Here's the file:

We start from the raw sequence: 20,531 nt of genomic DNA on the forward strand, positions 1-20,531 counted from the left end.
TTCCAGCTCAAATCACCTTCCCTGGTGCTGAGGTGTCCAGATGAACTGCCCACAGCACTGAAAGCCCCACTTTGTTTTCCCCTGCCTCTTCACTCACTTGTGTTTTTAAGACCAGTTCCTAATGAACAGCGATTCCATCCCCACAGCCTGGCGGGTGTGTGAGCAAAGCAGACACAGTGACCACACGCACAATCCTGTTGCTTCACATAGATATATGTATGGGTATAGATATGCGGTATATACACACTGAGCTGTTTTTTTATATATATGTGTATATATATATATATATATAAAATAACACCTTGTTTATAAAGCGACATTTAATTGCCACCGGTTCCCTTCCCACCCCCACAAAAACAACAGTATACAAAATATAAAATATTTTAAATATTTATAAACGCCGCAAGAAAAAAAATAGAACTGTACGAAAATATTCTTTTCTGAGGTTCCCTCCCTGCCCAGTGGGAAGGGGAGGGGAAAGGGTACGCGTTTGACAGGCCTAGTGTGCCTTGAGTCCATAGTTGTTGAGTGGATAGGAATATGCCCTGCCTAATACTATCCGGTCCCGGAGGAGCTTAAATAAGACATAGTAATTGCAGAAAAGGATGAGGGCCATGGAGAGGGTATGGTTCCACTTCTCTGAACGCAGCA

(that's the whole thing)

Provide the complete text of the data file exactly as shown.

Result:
We start from the raw sequence: 20,531 nt of genomic DNA on the forward strand, positions 1-20,531 counted from the left end.
TTCCAGCTCAAATCACCTTCCCTGGTGCTGAGGTGTCCAGATGAACTGCCCACAGCACTGAAAGCCCCACTTTGTTTTCCCCTGCCTCTTCACTCACTTGTGTTTTTAAGACCAGTTCCTAATGAACAGCGATTCCATCCCCACAGCCTGGCGGGTGTGTGAGCAAAGCAGACACAGTGACCACACGCACAATCCTGTTGCTTCACATAGATATATGTATGGGTATAGATATGCGGTATATACACACTGAGCTGTTTTTTTATATATATGTGTATATATATATATATATATAAAATAACACCTTGTTTATAAAGCGACATTTAATTGCCACCGGTTCCCTTCCCACCCCCACAAAAACAACAGTATACAAAATATAAAATATTTTAAATATTTATAAACGCCGCAAGAAAAAAAATAGAACTGTACGAAAATATTCTTTTCTGAGGTTCCCTCCCTGCCCAGTGGGAAGGGGAGGGGAAAGGGTACGCGTTTGACAGGCCTAGTGTGCCTTGAGTCCATAGTTGTTGAGTGGATAGGAATATGCCCTGCCTAATACTATCCGGTCCCGGAGGAGCTTAAATAAGACATAGTAATTGCAGAAAAGGATGAGGGCCATGGAGAGGGTATGGTTCCACTTCTCTGAACGCAGCA